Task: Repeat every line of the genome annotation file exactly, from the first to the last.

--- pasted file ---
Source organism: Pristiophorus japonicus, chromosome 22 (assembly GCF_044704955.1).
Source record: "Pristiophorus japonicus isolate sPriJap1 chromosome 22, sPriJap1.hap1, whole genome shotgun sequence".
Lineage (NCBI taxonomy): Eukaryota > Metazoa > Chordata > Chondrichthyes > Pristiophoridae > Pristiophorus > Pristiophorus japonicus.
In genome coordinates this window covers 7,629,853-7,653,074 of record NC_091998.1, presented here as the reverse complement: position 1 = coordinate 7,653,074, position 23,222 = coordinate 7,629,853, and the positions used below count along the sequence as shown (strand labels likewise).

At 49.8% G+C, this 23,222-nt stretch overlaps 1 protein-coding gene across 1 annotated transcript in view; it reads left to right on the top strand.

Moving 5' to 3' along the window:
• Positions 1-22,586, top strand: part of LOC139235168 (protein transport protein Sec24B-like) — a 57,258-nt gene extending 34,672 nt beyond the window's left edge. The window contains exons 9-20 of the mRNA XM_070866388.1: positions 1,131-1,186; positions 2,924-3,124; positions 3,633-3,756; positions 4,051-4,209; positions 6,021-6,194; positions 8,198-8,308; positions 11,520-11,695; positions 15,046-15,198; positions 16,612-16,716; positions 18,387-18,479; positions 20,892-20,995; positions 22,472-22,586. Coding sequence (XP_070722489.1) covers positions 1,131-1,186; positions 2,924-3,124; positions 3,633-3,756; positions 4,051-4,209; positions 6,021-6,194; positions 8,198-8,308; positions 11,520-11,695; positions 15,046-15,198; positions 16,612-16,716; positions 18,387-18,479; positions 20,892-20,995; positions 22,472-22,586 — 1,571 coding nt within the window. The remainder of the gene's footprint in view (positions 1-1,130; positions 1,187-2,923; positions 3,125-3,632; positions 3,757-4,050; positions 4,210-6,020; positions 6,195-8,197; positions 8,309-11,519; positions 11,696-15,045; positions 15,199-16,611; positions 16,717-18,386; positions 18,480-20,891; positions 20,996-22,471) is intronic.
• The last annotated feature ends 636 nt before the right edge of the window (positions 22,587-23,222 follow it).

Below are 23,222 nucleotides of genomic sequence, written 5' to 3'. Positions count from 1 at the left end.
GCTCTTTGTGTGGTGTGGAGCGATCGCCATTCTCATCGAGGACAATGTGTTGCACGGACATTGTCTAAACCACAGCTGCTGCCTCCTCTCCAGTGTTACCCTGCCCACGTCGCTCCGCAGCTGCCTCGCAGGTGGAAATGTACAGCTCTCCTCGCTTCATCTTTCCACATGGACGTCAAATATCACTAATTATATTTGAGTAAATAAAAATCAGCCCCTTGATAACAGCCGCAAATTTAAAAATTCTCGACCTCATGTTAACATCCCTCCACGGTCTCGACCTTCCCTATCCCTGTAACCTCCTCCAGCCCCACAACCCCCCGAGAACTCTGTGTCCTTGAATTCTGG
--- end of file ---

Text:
Source organism: Pristiophorus japonicus, chromosome 22 (assembly GCF_044704955.1).
Source record: "Pristiophorus japonicus isolate sPriJap1 chromosome 22, sPriJap1.hap1, whole genome shotgun sequence".
Lineage (NCBI taxonomy): Eukaryota > Metazoa > Chordata > Chondrichthyes > Pristiophoridae > Pristiophorus > Pristiophorus japonicus.
In genome coordinates this window covers 7,629,853-7,653,074 of record NC_091998.1, presented here as the reverse complement: position 1 = coordinate 7,653,074, position 23,222 = coordinate 7,629,853, and the positions used below count along the sequence as shown (strand labels likewise).

At 49.8% G+C, this 23,222-nt stretch overlaps 1 protein-coding gene across 1 annotated transcript in view; it reads left to right on the top strand.

Moving 5' to 3' along the window:
• Positions 1-22,586, top strand: part of LOC139235168 (protein transport protein Sec24B-like) — a 57,258-nt gene extending 34,672 nt beyond the window's left edge. The window contains exons 9-20 of the mRNA XM_070866388.1: positions 1,131-1,186; positions 2,924-3,124; positions 3,633-3,756; positions 4,051-4,209; positions 6,021-6,194; positions 8,198-8,308; positions 11,520-11,695; positions 15,046-15,198; positions 16,612-16,716; positions 18,387-18,479; positions 20,892-20,995; positions 22,472-22,586. Coding sequence (XP_070722489.1) covers positions 1,131-1,186; positions 2,924-3,124; positions 3,633-3,756; positions 4,051-4,209; positions 6,021-6,194; positions 8,198-8,308; positions 11,520-11,695; positions 15,046-15,198; positions 16,612-16,716; positions 18,387-18,479; positions 20,892-20,995; positions 22,472-22,586 — 1,571 coding nt within the window. The remainder of the gene's footprint in view (positions 1-1,130; positions 1,187-2,923; positions 3,125-3,632; positions 3,757-4,050; positions 4,210-6,020; positions 6,195-8,197; positions 8,309-11,519; positions 11,696-15,045; positions 15,199-16,611; positions 16,717-18,386; positions 18,480-20,891; positions 20,996-22,471) is intronic.
• The last annotated feature ends 636 nt before the right edge of the window (positions 22,587-23,222 follow it).

Below are 23,222 nucleotides of genomic sequence, written 5' to 3'. Positions count from 1 at the left end.
GCTCTTTGTGTGGTGTGGAGCGATCGCCATTCTCATCGAGGACAATGTGTTGCACGGACATTGTCTAAACCACAGCTGCTGCCTCCTCTCCAGTGTTACCCTGCCCACGTCGCTCCGCAGCTGCCTCGCAGGTGGAAATGTACAGCTCTCCTCGCTTCATCTTTCCACATGGACGTCAAATATCACTAATTATATTTGAGTAAATAAAAATCAGCCCCTTGATAACAGCCGCAAATTTAAAAATTCTCGACCTCATGTTAACATCCCTCCACGGTCTCGACCTTCCCTATCCCTGTAACCTCCTCCAGCCCCACAACCCCCCGAGAACTCTGTGTCCTTGAATTCTGG